Small kei class fire trucks land in the United States, bringing smiles to everyone. A small fire truck in San Francisco is different from the rest. Not only does it make everyone smile, but it has been restored so that it can also fight small fires!
the Chronicle of San Francisco told the story of Kiri, the tiny kei-class Daihatsu HiJet fire truck that smiles at the people of the San Francisco Bay Area. The little truck spreads its joy around the world through they are instagram, too much. But Kiri is different from most Japanese fire trucks in America because it has been fully restored to fire fighting condition. Yes, that means this little truck is more than just a show.
Scroll Kiri’s Instagram It’s an absolute delight and as someone addicted to the process of importing vehicles from Japan, I had to find out more. I reached out to Kiri’s owner Todd Lappin to find out more about this great little truck. Lappin’s love for the fire truck is reminiscent of the love we have for our own favorite cars. Kiri is not so much a vehicle as a member of the family.
Kiri is a 1990 Daihatsu HiJet from the small mountain town of Kirigamine in Nagano Prefecture in Japan. It was built for firefighting by Tohatsu, a company known for its small fire trucks and boats. Kirigamine is a seaside resort with hotels and a ski area. Kiri’s house was a volunteer fire department and, given the area, it’s no surprise that she didn’t see a lot of action. Kiri takes its name from the city where she spent most of her life.
The fire truck was purchased at a low cost auction. Lappin worked with an importer, Vans from Japan, to bring Kiri. There isn’t much interest in a 30-year-old fire truck in Japan, so these are ripe for picking for import. Lappin has previous experience importing cars via an imported Nissan Skyline a few years ago. He blames our own Jason Torchinsky for his quest to bring Kiri.
Kiri landed in the United States in 2020 with just 4,000 miles on the clock and Lappin thought the truck was absolutely perfect. He didn’t need to do anything for it. But there was one problem: the firefighting equipment was not provided with the truck.
Firefighters are generally stripped of their parts before being exported. Kiri, like so many other Japanese fire trucks, arrived without firefighting gear, but Lappin made it his mission to restore Kiri to its original state. He scoured the auctions of Yahoo Japan and other Japanese fire truck owners for parts. He says the hardest part to find was the truck’s pump, as parts are scarce and heavy, making them expensive to ship.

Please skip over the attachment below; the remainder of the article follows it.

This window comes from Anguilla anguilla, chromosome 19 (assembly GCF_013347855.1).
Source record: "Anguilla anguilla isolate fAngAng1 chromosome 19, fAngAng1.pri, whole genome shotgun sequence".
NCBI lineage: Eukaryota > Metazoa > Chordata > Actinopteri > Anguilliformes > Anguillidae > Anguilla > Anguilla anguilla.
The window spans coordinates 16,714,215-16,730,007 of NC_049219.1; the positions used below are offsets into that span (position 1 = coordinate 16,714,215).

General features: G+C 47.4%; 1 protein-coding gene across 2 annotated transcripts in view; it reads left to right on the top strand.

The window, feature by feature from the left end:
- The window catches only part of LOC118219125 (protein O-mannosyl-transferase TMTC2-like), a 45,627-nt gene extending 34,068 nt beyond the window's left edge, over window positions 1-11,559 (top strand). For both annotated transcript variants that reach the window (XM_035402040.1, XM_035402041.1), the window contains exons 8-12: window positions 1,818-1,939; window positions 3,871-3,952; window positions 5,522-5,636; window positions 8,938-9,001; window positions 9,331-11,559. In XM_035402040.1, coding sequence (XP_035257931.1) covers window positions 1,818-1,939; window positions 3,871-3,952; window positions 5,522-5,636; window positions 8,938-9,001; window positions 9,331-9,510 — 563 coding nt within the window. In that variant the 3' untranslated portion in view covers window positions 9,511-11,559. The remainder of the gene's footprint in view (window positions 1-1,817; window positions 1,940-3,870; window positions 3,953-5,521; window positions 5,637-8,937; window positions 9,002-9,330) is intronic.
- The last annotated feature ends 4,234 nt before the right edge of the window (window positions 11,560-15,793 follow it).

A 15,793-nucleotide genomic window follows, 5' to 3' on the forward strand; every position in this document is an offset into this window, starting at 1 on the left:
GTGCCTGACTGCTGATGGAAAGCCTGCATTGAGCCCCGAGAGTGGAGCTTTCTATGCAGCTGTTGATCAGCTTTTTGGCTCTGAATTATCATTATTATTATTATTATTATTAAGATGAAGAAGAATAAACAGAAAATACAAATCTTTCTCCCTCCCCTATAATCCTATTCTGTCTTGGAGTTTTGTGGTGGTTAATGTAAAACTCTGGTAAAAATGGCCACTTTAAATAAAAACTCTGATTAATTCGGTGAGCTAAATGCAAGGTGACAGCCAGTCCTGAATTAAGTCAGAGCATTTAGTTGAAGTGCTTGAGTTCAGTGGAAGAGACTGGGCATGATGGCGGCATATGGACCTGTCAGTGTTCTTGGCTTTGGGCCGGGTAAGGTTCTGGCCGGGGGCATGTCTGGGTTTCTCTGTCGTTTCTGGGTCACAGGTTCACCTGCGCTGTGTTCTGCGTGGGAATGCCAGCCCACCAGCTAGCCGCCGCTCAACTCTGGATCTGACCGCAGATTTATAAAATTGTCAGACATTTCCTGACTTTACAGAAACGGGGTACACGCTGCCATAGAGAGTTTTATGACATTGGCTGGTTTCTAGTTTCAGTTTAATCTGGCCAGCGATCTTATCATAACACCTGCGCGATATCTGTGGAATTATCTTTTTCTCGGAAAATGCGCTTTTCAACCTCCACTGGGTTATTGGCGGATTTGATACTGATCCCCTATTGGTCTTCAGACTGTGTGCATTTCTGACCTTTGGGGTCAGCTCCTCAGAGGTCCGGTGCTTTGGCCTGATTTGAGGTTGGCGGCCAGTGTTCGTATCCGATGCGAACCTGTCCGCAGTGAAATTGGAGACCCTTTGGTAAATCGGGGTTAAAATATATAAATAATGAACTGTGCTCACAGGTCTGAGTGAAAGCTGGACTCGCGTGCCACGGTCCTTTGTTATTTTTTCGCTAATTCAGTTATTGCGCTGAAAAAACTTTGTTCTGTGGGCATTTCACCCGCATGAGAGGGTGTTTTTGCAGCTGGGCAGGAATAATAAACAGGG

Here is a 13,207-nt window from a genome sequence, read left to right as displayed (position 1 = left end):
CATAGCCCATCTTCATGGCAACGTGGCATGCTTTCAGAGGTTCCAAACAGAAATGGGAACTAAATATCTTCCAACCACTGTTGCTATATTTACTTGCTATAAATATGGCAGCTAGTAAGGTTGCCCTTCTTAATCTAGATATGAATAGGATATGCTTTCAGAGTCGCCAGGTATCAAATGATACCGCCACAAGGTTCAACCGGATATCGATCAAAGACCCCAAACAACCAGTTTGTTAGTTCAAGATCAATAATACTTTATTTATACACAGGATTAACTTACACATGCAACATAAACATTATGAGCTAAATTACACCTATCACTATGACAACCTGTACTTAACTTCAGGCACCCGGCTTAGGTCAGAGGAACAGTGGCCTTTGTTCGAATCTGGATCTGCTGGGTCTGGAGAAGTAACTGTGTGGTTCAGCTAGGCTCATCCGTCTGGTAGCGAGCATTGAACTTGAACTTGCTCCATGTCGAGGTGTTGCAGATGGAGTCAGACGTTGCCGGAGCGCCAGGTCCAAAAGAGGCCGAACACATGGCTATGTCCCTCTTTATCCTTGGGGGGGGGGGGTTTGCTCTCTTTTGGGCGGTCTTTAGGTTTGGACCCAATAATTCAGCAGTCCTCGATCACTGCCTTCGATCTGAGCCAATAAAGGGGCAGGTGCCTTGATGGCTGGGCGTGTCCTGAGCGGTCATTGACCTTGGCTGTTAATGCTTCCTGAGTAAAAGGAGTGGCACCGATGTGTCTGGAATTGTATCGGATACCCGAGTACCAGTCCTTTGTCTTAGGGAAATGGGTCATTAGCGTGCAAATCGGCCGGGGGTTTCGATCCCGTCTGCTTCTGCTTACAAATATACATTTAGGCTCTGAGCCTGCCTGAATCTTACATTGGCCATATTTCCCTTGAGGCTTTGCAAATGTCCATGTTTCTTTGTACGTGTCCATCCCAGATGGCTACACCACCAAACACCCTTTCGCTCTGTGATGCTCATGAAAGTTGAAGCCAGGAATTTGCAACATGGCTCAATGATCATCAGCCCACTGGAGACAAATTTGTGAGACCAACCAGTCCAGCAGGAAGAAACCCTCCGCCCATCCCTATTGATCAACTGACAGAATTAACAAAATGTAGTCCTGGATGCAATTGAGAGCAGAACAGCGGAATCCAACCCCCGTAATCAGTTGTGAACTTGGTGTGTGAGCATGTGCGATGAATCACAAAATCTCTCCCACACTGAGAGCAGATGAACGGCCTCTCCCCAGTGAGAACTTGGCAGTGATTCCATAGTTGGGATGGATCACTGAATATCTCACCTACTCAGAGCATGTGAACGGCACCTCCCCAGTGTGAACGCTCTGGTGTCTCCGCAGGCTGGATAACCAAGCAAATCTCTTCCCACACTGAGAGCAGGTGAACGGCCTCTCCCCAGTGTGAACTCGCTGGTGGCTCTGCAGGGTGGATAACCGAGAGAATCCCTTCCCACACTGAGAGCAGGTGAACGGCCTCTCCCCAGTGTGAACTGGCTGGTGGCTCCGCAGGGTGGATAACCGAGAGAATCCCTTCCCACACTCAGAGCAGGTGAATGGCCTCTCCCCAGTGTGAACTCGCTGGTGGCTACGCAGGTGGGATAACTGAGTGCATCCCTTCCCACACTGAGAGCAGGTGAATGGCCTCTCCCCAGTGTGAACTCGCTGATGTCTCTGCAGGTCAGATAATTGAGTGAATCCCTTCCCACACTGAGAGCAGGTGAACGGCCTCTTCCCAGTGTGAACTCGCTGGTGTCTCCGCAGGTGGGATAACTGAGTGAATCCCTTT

But luckily, Vans From Japan was importing a bigger HiAce fire truck for land build and it still had its pump. As this pump was no longer needed, it became Kiri’s, and the little truck became whole again.
These trucks operate a little differently from the fire trucks Americans are used to. Instead of having tanks on board or connecting to fire hydrants, trucks like Kiri dive into any water source they can tap into. This means ponds, rice fields, fountains all that the pump can suck water from.
How does Kiri drive? Like most kei trucks it is quite slow. The top speed is around 60 mph, but she manages San Francisco like a boss. Low-end torque means the small truck feels most alive at slow speeds around town.
The truck even has a loud PA system that Lappin used to stream everything from vacation music to warnings about Godzilla sightings. It’s no surprise that the adorable thing puts a smile on faces everywhere she goes. Kiri can even party with other imported cars.
The adventures of the truck brought joy to the people of San Francisco through these trying times, but the reach of the truck is global. Kirigamine, Kiri’s house, even follows the truck as it explores the world around it.
Follow Kiri on his Page Instagram for heartwarming kei truck action.